A 12-Year-Old With Urinary Retention Who Can't Grasp Objects

Liana Meffert; Daniel Miller, MD


April 18, 2022

Editor's Note:
The Case Challenge series includes difficult-to-diagnose conditions, some of which are not frequently encountered by most clinicians but are nonetheless important to accurately recognize. Test your diagnostic and treatment skills using the following patient scenario and corresponding questions. If you have a case that you would like to suggest for a future Case Challenge, please contact us.


A 12-year-old boy presents to the emergency department with bilateral arm pain and notable weakness and numbness that he describes as feeling "fuzzy." The patient reports that approximately 2 weeks ago, he fell off his bicycle and landed on his right arm. He had no head trauma or loss of consciousness as a result of the accident. Since his accident, he has experienced worsening right arm pain, which now extends to his back and left arm and does not radiate.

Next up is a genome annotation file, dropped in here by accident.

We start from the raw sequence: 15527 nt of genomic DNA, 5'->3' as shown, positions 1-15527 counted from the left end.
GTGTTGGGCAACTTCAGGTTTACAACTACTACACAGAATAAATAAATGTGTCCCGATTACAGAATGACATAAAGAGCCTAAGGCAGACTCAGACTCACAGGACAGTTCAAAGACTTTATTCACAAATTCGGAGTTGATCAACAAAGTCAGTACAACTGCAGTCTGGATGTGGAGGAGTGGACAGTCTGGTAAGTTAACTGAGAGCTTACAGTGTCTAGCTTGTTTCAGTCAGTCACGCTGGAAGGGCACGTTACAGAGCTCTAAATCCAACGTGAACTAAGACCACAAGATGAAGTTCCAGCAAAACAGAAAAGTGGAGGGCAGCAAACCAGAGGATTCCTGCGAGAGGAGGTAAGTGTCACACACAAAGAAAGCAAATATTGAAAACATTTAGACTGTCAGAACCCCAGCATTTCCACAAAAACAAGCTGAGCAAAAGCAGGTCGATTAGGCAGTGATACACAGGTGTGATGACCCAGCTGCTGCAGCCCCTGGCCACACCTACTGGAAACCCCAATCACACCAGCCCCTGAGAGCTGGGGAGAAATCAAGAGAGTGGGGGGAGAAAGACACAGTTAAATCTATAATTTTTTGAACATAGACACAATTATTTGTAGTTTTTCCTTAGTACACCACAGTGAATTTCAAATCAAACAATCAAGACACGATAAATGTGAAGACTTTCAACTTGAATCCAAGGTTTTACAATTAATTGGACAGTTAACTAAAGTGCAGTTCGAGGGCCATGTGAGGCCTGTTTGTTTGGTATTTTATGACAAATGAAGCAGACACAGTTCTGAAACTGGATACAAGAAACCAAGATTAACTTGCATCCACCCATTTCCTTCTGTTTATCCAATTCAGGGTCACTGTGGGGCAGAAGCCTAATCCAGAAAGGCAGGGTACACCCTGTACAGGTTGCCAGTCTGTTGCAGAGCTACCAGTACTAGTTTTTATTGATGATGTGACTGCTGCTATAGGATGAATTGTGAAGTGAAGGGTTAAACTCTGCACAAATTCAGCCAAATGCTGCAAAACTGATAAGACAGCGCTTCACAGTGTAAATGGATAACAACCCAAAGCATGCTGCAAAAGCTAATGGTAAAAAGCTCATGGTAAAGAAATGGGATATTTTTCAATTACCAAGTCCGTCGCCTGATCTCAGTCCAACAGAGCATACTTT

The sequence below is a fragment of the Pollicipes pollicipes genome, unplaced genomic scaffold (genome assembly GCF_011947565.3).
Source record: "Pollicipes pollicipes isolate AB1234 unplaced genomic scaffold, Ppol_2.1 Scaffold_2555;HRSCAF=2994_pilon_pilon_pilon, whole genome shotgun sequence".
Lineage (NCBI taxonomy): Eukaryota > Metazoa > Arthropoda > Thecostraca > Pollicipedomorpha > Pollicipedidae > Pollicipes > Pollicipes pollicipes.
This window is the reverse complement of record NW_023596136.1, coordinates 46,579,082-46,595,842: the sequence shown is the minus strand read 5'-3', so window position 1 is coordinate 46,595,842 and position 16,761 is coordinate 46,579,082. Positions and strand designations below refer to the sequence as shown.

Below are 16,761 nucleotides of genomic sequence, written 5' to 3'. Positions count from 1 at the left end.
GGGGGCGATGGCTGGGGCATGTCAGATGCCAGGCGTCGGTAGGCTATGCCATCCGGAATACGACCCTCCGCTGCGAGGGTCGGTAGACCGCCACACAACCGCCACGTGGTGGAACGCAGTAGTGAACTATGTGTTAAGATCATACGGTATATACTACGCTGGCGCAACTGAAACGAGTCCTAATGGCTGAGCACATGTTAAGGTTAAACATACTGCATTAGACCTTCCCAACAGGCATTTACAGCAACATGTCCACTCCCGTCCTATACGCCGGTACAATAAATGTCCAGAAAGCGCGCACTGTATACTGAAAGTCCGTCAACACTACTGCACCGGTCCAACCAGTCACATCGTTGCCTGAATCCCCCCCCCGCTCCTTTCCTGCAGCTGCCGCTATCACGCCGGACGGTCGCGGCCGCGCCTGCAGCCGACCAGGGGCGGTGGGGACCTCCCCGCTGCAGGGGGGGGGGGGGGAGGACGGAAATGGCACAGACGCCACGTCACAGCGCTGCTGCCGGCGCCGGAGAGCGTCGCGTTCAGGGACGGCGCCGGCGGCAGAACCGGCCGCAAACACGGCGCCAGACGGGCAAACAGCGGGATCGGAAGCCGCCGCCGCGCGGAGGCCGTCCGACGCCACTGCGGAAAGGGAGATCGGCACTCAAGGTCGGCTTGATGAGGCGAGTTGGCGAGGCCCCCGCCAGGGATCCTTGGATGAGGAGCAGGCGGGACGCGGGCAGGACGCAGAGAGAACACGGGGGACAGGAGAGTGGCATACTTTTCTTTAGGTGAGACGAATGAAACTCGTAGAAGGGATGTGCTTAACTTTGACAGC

An initial radiograph of the right arm showed no fractures. When left arm pain later developed, cervical and lumbar spine radiographs were ordered, which were negative for spine fracture but raised concern for acromioclavicular joint injury, with an elevation of the distal clavicle relative to the acromion.

Last night, the patient was awakened by the pain; this morning, he was unable to grasp objects. His mother brought him to the emergency department. On a review of systems, he notes that yesterday, he began having trouble emptying his bladder. He does not report any recent confusion, dizziness, headaches, nausea, or emesis. His mother has been treating him at home with ibuprofen and acetaminophen, without much relief.


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